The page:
Why are doctors so angry about plans for free GP care for under-6s?


During what was the largest gathering of family doctors for many years, almost 500 GPs packed into a Dublin hotel last Wednesday to protest at the crisis they perceive in their profession.

This was only the latest in a series of regional meetings at which doctors have voiced their many grievances about resources, fees and the Government’s imminent plans to extend free GP care to the under-6s.

The mood comprises equal parts anger and frustration. GPs say successive fee cuts have knocked almost 40 per cent off their gross earnings, leaving many practices in dire financial straits. Private patient lists have been decimated by unemployment and emigration. A range of extra services is being provided despite meagre or no recompense from the HSE, they claim.

And now the Government wants them to treat all under-6s for a set yearly fee.

The context is a period of rapid change. The under-6s plan is merely a way-station on the road to free GP care for all under Minister for Health James Reilly’s plan. The Minister is also in the throes of protracted plans to develop primary care teams. GPs would be just one of the professionals providing services in these teams.

In any other sector the workers would bang the drum for more money, the Government would plead penury, and eventually both sides would sit down and strike a deal. It’s more complicated here. Unlike most other European countries, GP services in Ireland are provided by the private sector. Family doctors run small businesses, though for most of them their main client is the State in the form of the HSE.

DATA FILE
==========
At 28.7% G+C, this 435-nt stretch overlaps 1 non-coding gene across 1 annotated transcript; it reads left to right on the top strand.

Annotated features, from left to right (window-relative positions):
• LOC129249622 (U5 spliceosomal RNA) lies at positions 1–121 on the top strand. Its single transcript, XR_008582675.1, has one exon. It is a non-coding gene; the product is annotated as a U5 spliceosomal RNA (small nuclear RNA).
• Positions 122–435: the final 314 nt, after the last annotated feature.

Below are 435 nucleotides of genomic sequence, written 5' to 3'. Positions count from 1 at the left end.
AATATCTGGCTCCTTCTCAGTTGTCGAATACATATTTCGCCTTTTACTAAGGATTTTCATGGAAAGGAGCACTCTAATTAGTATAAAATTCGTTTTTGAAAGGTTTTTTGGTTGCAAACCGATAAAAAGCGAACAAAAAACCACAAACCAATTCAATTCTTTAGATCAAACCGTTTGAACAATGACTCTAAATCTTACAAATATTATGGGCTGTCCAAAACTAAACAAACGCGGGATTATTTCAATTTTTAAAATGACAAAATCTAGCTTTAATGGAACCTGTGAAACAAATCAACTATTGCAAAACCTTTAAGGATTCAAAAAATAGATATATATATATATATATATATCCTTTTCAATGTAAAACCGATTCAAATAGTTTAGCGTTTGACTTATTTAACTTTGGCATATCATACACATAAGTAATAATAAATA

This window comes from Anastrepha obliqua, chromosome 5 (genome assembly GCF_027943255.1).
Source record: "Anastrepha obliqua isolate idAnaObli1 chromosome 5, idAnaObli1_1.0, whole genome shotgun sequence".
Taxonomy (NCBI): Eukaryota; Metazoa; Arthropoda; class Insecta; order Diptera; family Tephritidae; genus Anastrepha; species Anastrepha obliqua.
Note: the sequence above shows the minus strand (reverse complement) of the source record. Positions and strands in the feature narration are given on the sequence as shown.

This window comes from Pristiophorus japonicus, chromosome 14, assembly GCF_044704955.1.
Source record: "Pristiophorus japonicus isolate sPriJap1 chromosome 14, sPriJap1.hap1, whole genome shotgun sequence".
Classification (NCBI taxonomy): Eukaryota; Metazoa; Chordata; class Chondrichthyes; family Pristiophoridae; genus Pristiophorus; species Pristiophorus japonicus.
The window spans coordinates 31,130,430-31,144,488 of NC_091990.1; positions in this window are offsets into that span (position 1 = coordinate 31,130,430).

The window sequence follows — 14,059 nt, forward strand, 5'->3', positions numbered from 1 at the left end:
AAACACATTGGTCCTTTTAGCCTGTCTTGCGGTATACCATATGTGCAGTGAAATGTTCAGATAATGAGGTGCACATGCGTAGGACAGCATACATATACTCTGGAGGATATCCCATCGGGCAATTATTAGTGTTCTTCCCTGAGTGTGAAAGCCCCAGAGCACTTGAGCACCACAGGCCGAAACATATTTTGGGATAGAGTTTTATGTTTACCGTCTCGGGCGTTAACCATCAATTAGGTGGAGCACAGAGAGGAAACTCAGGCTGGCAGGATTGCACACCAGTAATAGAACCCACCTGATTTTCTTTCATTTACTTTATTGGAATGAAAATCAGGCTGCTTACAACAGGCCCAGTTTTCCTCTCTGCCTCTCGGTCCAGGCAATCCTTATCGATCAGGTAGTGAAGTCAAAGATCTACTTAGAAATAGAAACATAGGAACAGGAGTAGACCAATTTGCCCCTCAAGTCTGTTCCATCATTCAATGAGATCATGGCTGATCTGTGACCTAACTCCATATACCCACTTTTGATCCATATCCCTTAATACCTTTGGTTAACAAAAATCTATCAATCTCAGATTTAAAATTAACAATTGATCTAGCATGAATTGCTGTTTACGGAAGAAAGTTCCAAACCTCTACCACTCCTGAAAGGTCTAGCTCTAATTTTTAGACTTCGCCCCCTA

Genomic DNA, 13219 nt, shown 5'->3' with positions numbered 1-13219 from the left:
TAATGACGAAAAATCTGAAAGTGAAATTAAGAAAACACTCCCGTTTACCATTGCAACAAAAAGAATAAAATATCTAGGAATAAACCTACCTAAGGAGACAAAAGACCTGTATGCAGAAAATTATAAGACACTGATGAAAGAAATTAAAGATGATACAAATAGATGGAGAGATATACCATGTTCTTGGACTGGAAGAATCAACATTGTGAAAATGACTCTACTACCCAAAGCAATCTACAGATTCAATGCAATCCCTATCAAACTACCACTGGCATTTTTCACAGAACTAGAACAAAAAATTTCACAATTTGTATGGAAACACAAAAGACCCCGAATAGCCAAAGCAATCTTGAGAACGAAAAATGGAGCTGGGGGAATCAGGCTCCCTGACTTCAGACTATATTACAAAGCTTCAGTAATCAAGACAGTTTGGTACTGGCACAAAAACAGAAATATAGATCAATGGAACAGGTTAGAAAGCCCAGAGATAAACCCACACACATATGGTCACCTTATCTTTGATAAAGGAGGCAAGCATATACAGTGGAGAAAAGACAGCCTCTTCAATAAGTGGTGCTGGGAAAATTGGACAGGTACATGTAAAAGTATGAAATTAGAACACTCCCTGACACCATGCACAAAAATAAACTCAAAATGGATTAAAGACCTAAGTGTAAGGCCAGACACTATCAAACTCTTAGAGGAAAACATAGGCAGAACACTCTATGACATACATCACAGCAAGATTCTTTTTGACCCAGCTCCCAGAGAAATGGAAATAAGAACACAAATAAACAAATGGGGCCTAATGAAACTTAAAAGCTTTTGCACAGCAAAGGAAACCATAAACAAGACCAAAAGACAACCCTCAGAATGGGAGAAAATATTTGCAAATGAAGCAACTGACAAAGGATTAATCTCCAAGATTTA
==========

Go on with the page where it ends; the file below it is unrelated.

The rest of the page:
It isn’t practical for the State to negotiate fees and conditions with each individual doctor but there are strict rules under competition law restricting the ability of representative groups such as the Irish Medical Organisation to negotiate on behalf of GPs. Hence the current standoff between the Government and the IMO.

Minister of State for primary care Alex White has published a draft contract for the under-6s and has invited the IMO twice to talks on its contents. But he says it’s up to Dr Reilly alone to set the fees involved. The IMO says it won’t talk until everything is on the table.

The issue could be resolved by a court case being taken by the IMO on the issue, but a decision could take months and will probably be appealed anyway. Alternatively, the Government could decide to amend competition law to allow representative bodies to negotiate on behalf of members. However, the law of unintended consequences could arise in other sectors if such a change were made.

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